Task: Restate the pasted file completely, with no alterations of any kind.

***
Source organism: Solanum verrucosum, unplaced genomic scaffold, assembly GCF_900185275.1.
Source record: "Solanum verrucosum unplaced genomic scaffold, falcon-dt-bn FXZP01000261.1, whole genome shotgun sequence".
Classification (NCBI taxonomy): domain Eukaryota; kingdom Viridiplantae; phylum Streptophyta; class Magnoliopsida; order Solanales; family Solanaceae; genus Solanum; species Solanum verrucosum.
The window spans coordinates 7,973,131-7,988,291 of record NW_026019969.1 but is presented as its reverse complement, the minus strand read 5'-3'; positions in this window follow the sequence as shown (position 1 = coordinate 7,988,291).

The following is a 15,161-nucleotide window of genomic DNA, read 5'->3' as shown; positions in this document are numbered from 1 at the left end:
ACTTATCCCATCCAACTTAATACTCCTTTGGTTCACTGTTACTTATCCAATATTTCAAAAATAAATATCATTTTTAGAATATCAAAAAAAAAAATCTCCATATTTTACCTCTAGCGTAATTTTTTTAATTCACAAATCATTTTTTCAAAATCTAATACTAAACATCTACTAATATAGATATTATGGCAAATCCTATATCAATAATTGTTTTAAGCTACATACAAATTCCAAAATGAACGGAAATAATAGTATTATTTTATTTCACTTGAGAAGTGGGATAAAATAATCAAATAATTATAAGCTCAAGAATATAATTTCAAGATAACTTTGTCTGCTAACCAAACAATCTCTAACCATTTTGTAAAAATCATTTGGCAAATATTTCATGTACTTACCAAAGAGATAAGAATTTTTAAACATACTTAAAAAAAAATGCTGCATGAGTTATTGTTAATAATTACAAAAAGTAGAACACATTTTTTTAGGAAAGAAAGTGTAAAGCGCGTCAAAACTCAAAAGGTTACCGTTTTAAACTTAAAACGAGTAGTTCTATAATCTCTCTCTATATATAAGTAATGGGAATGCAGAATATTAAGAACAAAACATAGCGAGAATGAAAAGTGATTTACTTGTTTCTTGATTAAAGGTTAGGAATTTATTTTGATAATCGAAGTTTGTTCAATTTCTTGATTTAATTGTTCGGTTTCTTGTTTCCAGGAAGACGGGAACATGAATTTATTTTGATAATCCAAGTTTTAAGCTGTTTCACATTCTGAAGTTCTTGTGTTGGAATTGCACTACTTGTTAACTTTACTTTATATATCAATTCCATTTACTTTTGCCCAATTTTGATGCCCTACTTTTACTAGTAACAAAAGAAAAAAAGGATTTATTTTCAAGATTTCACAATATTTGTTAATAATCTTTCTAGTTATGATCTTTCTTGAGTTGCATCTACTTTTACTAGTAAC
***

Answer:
Source organism: Solanum verrucosum, unplaced genomic scaffold, assembly GCF_900185275.1.
Source record: "Solanum verrucosum unplaced genomic scaffold, falcon-dt-bn FXZP01000261.1, whole genome shotgun sequence".
Classification (NCBI taxonomy): domain Eukaryota; kingdom Viridiplantae; phylum Streptophyta; class Magnoliopsida; order Solanales; family Solanaceae; genus Solanum; species Solanum verrucosum.
The window spans coordinates 7,973,131-7,988,291 of record NW_026019969.1 but is presented as its reverse complement, the minus strand read 5'-3'; positions in this window follow the sequence as shown (position 1 = coordinate 7,988,291).

The following is a 15,161-nucleotide window of genomic DNA, read 5'->3' as shown; positions in this document are numbered from 1 at the left end:
ACTTATCCCATCCAACTTAATACTCCTTTGGTTCACTGTTACTTATCCAATATTTCAAAAATAAATATCATTTTTAGAATATCAAAAAAAAAAATCTCCATATTTTACCTCTAGCGTAATTTTTTTAATTCACAAATCATTTTTTCAAAATCTAATACTAAACATCTACTAATATAGATATTATGGCAAATCCTATATCAATAATTGTTTTAAGCTACATACAAATTCCAAAATGAACGGAAATAATAGTATTATTTTATTTCACTTGAGAAGTGGGATAAAATAATCAAATAATTATAAGCTCAAGAATATAATTTCAAGATAACTTTGTCTGCTAACCAAACAATCTCTAACCATTTTGTAAAAATCATTTGGCAAATATTTCATGTACTTACCAAAGAGATAAGAATTTTTAAACATACTTAAAAAAAAATGCTGCATGAGTTATTGTTAATAATTACAAAAAGTAGAACACATTTTTTTAGGAAAGAAAGTGTAAAGCGCGTCAAAACTCAAAAGGTTACCGTTTTAAACTTAAAACGAGTAGTTCTATAATCTCTCTCTATATATAAGTAATGGGAATGCAGAATATTAAGAACAAAACATAGCGAGAATGAAAAGTGATTTACTTGTTTCTTGATTAAAGGTTAGGAATTTATTTTGATAATCGAAGTTTGTTCAATTTCTTGATTTAATTGTTCGGTTTCTTGTTTCCAGGAAGACGGGAACATGAATTTATTTTGATAATCCAAGTTTTAAGCTGTTTCACATTCTGAAGTTCTTGTGTTGGAATTGCACTACTTGTTAACTTTACTTTATATATCAATTCCATTTACTTTTGCCCAATTTTGATGCCCTACTTTTACTAGTAACAAAAGAAAAAAAGGATTTATTTTCAAGATTTCACAATATTTGTTAATAATCTTTCTAGTTATGATCTTTCTTGAGTTGCATCTACTTTTACTAGTAAC